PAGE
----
Mt. Nyiragongo

This time last week I was in pain. A lot of pain. This time last week I had just descended the most active volcano in Africa.

Mt Nyiragongo lies on the outskirts of Goma, and has erupted twice in recent history: 2002 and 1977. The most recent eruption displaced 400,000 people from Goma town, left 120,000 homeless and killed 147. This volcano is not one to mess with.

The scramble to the top and the descent down were far the most challenging mountain climbs I’ve ever done. Actually, one of the very few mountain climbs I’ve done. But still, I won’t wish to inflict that pain on anyone. It was 6 hours of almost vertical climbing up, at increasingly high altitude with decreasing amount of oxygen. The summit lies at 3,470m (11,380 feet), and we trekked for 8km to reach it. That’s not only very high, but also very cold. We spent the night camping at top. I wore 7 layers of clothing, to be precise, and I was still frozen. We made a fire, but the wind was still bitter. Coming down was easier on the lungs, but descending for 4 hours with loose volcanic rock under your feet is not easy. I won’t lie in saying I was glad to reach the bottom.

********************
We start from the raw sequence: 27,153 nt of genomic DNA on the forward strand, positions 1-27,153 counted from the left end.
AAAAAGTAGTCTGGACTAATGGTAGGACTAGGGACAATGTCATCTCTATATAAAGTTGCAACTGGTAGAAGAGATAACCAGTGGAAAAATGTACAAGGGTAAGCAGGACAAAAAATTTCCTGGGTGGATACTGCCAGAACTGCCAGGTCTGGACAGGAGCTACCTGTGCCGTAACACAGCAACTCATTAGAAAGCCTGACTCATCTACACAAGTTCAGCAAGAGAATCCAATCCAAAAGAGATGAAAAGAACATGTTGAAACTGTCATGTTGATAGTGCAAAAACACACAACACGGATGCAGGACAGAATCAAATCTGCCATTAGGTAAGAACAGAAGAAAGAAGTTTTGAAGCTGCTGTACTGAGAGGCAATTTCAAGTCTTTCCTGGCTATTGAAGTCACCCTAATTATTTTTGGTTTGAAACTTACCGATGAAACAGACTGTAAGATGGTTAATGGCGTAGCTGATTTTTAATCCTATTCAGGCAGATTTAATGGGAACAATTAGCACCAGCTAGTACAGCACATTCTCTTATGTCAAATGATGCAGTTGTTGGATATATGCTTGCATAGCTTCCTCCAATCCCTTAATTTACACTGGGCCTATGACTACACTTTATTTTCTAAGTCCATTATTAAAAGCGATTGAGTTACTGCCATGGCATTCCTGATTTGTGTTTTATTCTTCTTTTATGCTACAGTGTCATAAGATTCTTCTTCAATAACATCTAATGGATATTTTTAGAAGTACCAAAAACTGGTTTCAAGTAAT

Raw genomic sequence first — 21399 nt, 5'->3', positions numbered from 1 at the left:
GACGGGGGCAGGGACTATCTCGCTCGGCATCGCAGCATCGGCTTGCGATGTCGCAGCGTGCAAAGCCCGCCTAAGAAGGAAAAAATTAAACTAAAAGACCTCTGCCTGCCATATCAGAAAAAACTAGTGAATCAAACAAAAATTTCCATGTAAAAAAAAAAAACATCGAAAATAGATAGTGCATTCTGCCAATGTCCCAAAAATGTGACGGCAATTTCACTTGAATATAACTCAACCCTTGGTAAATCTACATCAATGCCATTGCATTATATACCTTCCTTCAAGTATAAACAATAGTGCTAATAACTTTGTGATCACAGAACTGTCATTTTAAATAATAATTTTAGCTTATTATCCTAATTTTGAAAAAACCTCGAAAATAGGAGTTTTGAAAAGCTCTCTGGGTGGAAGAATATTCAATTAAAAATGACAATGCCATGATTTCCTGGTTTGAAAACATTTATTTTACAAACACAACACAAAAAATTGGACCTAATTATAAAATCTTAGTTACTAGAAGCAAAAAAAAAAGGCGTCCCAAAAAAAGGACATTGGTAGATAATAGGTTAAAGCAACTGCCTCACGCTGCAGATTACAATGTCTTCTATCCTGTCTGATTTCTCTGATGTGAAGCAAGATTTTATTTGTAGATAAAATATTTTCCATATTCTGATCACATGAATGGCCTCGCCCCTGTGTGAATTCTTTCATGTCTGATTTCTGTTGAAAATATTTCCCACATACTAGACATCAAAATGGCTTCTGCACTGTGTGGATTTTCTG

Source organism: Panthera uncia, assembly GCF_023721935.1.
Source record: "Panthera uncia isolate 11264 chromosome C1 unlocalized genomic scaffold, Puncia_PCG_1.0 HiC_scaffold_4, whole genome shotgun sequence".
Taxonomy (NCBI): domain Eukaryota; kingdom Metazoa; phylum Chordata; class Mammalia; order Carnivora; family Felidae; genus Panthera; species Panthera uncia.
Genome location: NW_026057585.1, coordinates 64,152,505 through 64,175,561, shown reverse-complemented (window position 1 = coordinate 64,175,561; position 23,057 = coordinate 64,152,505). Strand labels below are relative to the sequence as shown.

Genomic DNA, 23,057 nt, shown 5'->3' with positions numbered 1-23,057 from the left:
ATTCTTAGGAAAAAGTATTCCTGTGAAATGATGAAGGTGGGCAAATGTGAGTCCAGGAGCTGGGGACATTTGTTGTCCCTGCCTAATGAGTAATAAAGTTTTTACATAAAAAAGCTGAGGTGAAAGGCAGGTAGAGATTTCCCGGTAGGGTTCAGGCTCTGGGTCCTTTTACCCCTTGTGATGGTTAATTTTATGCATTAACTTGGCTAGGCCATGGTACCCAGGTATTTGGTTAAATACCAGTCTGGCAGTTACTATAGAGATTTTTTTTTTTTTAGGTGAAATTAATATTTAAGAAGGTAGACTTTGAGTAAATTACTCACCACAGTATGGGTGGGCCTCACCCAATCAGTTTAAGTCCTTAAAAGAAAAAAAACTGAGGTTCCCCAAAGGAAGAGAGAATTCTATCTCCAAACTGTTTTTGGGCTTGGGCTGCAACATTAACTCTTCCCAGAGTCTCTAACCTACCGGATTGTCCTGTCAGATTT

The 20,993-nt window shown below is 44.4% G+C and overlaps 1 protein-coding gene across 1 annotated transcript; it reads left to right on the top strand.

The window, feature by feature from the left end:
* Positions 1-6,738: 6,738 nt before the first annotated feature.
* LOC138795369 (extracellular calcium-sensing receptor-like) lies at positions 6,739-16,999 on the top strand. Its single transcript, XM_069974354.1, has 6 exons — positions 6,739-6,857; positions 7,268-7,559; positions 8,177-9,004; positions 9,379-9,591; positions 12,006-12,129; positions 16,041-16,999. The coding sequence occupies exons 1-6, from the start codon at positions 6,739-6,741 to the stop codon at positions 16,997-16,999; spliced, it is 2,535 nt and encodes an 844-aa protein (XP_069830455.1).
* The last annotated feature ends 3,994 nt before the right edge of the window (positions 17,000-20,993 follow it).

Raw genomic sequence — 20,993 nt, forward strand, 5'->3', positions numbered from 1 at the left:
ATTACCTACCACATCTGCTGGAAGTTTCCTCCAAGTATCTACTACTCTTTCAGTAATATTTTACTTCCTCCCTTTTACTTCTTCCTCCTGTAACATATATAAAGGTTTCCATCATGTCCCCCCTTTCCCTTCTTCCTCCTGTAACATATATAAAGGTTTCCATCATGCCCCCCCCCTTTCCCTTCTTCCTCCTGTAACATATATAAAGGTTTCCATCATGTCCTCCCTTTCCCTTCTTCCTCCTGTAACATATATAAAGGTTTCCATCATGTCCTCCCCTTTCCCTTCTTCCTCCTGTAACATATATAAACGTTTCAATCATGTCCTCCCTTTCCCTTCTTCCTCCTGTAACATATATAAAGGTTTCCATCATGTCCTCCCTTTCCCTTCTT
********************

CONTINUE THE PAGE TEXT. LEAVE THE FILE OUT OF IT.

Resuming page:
The top, however, was pretty spectacular. Views of DRC stretching for miles upon miles. Stark, barren rocky top where nothing grows. The strong, frankly rather disgusting, scent (stench?) of sulphur. And then looking down into the crater. Dramatic drops into this incredible lake of bubbling lava. A sight you can only imagine from fairytales. A once in a lifetime sight (because heck, I’m never going through that painful climb again!). A sight maybe not of beauty, but certainly one of awe, and certainly a sight that makes you feel very small in comparison.

Let me finish with part of Psalm 8:

The heavens declare the glory of God;
the skies proclaim the work of his hands.
Day after day they pour forth speech;
night after night they reveal knowledge.
They have no speech, they use no words;
no sound is heard from them.
Yet their voice goes out into all the earth,
their words to the ends of the world.


More photos coming soon…


3 thoughts on “Mt. Nyiragongo

  1. Pingback: Mt Nyiragongo Part 2: Photos | where the heart is

  2. Pike O’ Blisco in Cumbria, to be precise, was the only mountain you were dragged up before Nyiragongo. From the road at the three shires stone – ie 2/3 the way up in the car. Kicking and screaming the whole way. This ascent is probably therefore all the more remarkable.

    • Pike O Blisco was horrible because you were sprinting up it like a cheetah chasing it’s dinner! Mountains are meant to be expeditions, not competitions!!

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